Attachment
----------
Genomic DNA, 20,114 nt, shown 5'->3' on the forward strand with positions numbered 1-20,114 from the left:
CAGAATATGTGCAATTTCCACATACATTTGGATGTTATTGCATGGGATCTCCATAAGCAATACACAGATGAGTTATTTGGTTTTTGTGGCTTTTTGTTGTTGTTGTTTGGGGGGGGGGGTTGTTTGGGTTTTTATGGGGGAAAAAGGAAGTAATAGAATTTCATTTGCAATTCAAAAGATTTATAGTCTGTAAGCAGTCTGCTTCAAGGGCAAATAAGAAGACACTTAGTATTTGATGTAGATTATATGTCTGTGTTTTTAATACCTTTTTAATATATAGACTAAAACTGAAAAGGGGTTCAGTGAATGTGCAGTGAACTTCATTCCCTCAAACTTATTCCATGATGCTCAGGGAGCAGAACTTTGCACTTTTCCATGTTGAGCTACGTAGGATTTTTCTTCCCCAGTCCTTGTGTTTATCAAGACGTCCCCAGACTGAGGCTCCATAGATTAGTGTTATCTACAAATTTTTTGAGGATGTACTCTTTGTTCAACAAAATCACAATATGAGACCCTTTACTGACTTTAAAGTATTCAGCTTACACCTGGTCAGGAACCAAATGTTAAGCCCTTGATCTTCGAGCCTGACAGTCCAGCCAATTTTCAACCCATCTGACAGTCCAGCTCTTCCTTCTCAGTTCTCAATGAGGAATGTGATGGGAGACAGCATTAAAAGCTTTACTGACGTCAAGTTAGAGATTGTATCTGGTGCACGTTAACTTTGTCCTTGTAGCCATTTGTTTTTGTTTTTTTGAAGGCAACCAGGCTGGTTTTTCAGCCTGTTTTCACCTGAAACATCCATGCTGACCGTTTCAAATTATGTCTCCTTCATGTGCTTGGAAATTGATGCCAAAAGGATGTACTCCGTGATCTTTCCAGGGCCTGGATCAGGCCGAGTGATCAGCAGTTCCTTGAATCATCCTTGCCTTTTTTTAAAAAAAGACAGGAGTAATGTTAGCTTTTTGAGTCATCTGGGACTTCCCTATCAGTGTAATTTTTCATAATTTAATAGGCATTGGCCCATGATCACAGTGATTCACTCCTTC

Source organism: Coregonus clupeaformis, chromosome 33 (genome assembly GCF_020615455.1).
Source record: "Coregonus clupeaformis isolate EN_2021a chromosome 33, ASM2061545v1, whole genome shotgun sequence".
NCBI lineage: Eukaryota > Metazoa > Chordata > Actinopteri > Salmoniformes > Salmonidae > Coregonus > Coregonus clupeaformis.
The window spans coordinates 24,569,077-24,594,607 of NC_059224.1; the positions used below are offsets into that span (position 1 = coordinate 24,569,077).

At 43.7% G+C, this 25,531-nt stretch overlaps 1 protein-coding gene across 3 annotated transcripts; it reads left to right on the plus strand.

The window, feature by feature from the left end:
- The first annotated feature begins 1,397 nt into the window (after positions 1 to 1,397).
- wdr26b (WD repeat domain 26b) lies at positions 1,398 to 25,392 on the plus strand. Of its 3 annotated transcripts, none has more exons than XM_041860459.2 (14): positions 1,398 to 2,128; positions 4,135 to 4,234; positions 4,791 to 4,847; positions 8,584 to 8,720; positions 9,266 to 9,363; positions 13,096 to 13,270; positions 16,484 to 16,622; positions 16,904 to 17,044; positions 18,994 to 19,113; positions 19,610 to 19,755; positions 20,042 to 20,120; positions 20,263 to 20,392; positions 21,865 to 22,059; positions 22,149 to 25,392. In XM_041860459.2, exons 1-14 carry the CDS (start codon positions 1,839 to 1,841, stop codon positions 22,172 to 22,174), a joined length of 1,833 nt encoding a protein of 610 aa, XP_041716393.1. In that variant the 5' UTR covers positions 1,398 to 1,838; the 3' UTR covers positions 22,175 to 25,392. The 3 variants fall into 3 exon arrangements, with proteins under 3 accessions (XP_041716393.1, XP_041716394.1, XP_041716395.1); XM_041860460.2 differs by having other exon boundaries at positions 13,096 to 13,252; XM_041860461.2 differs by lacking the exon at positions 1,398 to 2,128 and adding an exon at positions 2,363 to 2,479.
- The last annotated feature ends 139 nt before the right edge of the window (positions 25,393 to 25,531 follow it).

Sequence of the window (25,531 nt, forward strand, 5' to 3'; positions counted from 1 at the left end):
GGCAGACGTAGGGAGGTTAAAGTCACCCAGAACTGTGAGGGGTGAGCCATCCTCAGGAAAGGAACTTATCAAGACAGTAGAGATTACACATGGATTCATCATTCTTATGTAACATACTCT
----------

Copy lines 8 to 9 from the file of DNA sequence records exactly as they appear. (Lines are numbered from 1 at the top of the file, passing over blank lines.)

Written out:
The window, feature by feature from the left end:
- The first annotated feature begins 1,397 nt into the window (after positions 1 to 1,397).